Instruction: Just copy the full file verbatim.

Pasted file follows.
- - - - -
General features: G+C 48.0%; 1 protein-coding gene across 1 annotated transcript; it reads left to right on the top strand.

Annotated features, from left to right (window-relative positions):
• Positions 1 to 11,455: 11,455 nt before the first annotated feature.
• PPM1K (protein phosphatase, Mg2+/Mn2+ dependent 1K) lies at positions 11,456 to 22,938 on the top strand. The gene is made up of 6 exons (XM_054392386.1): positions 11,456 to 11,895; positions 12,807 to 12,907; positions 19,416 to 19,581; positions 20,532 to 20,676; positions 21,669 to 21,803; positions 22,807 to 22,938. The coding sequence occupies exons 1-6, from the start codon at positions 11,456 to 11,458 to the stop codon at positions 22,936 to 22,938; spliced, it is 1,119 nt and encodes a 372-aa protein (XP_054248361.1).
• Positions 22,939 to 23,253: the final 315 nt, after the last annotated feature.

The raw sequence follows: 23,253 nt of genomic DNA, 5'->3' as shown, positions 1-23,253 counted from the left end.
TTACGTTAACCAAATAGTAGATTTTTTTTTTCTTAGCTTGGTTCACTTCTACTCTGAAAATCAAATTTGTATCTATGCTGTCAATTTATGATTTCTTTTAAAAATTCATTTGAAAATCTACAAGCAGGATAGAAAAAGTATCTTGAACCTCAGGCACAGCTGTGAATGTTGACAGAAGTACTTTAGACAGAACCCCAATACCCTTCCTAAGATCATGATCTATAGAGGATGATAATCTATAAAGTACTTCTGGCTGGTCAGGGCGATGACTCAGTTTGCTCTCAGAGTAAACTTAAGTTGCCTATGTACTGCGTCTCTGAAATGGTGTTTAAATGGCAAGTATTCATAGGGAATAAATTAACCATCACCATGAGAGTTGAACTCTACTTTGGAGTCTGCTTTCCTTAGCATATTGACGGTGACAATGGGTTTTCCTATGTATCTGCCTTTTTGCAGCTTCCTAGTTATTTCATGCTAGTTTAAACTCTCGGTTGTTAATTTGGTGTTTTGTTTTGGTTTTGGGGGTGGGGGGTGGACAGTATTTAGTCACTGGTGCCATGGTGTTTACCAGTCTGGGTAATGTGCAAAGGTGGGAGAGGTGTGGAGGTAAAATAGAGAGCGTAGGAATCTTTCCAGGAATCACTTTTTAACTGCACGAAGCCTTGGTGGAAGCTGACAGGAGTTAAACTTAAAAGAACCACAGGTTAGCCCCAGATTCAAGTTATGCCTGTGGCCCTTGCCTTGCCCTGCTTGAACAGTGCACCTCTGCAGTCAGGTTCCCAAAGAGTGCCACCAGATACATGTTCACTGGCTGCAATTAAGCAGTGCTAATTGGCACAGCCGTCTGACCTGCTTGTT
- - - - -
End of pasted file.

General features: G+C 48.0%; 1 protein-coding gene across 1 annotated transcript; it reads left to right on the top strand.

Annotated features, from left to right (window-relative positions):
• Positions 1 to 11,455: 11,455 nt before the first annotated feature.
• PPM1K (protein phosphatase, Mg2+/Mn2+ dependent 1K) lies at positions 11,456 to 22,938 on the top strand. The gene is made up of 6 exons (XM_054392386.1): positions 11,456 to 11,895; positions 12,807 to 12,907; positions 19,416 to 19,581; positions 20,532 to 20,676; positions 21,669 to 21,803; positions 22,807 to 22,938. The coding sequence occupies exons 1-6, from the start codon at positions 11,456 to 11,458 to the stop codon at positions 22,936 to 22,938; spliced, it is 1,119 nt and encodes a 372-aa protein (XP_054248361.1).
• Positions 22,939 to 23,253: the final 315 nt, after the last annotated feature.

The raw sequence follows: 23,253 nt of genomic DNA, 5'->3' as shown, positions 1-23,253 counted from the left end.
TTACGTTAACCAAATAGTAGATTTTTTTTTTCTTAGCTTGGTTCACTTCTACTCTGAAAATCAAATTTGTATCTATGCTGTCAATTTATGATTTCTTTTAAAAATTCATTTGAAAATCTACAAGCAGGATAGAAAAAGTATCTTGAACCTCAGGCACAGCTGTGAATGTTGACAGAAGTACTTTAGACAGAACCCCAATACCCTTCCTAAGATCATGATCTATAGAGGATGATAATCTATAAAGTACTTCTGGCTGGTCAGGGCGATGACTCAGTTTGCTCTCAGAGTAAACTTAAGTTGCCTATGTACTGCGTCTCTGAAATGGTGTTTAAATGGCAAGTATTCATAGGGAATAAATTAACCATCACCATGAGAGTTGAACTCTACTTTGGAGTCTGCTTTCCTTAGCATATTGACGGTGACAATGGGTTTTCCTATGTATCTGCCTTTTTGCAGCTTCCTAGTTATTTCATGCTAGTTTAAACTCTCGGTTGTTAATTTGGTGTTTTGTTTTGGTTTTGGGGGTGGGGGGTGGACAGTATTTAGTCACTGGTGCCATGGTGTTTACCAGTCTGGGTAATGTGCAAAGGTGGGAGAGGTGTGGAGGTAAAATAGAGAGCGTAGGAATCTTTCCAGGAATCACTTTTTAACTGCACGAAGCCTTGGTGGAAGCTGACAGGAGTTAAACTTAAAAGAACCACAGGTTAGCCCCAGATTCAAGTTATGCCTGTGGCCCTTGCCTTGCCCTGCTTGAACAGTGCACCTCTGCAGTCAGGTTCCCAAAGAGTGCCACCAGATACATGTTCACTGGCTGCAATTAAGCAGTGCTAATTGGCACAGCCGTCTGACCTGCTTGTT